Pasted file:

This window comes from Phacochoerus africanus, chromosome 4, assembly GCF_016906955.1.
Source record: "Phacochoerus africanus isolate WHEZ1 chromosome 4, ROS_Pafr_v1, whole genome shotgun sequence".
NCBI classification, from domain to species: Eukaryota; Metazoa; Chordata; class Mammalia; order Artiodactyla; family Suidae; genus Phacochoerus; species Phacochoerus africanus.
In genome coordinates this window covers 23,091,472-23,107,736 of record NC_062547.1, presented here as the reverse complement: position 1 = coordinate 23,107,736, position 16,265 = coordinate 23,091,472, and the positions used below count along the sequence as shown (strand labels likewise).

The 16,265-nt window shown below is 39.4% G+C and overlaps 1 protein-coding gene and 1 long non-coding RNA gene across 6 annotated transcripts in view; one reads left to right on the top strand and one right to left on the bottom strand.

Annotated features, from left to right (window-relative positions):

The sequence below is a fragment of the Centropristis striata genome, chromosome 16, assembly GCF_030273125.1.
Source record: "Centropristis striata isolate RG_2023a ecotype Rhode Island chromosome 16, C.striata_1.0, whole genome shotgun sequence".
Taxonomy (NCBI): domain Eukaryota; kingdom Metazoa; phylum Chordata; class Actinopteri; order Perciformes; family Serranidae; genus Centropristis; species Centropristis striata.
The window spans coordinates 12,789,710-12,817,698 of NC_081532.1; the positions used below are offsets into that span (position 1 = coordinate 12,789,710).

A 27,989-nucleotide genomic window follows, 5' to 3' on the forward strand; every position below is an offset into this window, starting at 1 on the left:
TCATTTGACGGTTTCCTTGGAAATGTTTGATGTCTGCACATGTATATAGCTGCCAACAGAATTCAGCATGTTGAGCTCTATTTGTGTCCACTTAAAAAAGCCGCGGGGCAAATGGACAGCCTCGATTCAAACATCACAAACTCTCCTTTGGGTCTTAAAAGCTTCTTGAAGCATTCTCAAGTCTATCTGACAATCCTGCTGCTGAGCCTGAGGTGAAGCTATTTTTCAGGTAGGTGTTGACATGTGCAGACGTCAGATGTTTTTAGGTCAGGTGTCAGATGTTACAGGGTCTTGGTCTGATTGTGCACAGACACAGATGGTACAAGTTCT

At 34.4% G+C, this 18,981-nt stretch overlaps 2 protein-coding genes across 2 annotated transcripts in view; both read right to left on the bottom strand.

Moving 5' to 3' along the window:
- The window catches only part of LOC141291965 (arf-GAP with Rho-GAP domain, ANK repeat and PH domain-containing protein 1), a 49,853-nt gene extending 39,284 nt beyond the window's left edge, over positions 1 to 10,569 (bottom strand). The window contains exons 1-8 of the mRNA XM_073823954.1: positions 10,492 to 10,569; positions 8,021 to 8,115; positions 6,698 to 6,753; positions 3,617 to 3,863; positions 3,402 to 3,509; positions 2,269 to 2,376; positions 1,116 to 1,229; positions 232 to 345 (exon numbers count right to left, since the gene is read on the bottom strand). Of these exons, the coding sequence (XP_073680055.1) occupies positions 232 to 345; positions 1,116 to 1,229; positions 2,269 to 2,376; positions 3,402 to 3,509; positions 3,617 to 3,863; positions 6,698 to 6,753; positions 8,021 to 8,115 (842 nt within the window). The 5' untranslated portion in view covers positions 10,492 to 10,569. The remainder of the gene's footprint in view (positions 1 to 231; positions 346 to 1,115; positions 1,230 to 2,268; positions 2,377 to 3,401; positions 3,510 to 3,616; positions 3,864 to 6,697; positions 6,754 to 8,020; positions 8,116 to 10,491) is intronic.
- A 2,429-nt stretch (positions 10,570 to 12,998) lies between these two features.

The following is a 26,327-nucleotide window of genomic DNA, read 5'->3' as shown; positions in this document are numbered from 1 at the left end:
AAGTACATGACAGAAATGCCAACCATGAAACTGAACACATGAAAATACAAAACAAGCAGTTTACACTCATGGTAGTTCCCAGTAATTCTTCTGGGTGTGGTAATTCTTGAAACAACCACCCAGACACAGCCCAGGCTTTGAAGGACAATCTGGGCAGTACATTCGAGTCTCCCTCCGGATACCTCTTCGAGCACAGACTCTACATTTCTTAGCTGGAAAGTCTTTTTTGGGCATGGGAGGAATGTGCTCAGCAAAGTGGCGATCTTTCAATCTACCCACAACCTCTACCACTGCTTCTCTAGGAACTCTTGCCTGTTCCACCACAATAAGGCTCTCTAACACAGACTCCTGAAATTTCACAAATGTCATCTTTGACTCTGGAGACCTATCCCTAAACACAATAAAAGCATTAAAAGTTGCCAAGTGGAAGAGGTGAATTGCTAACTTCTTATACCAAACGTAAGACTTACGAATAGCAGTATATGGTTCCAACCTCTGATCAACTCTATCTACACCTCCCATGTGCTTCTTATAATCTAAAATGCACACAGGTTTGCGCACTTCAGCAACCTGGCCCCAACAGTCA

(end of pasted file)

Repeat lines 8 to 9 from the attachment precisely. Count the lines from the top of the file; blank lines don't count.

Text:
Source record: "Centropristis striata isolate RG_2023a ecotype Rhode Island chromosome 16, C.striata_1.0, whole genome shotgun sequence".
Taxonomy (NCBI): domain Eukaryota; kingdom Metazoa; phylum Chordata; class Actinopteri; order Perciformes; family Serranidae; genus Centropristis; species Centropristis striata.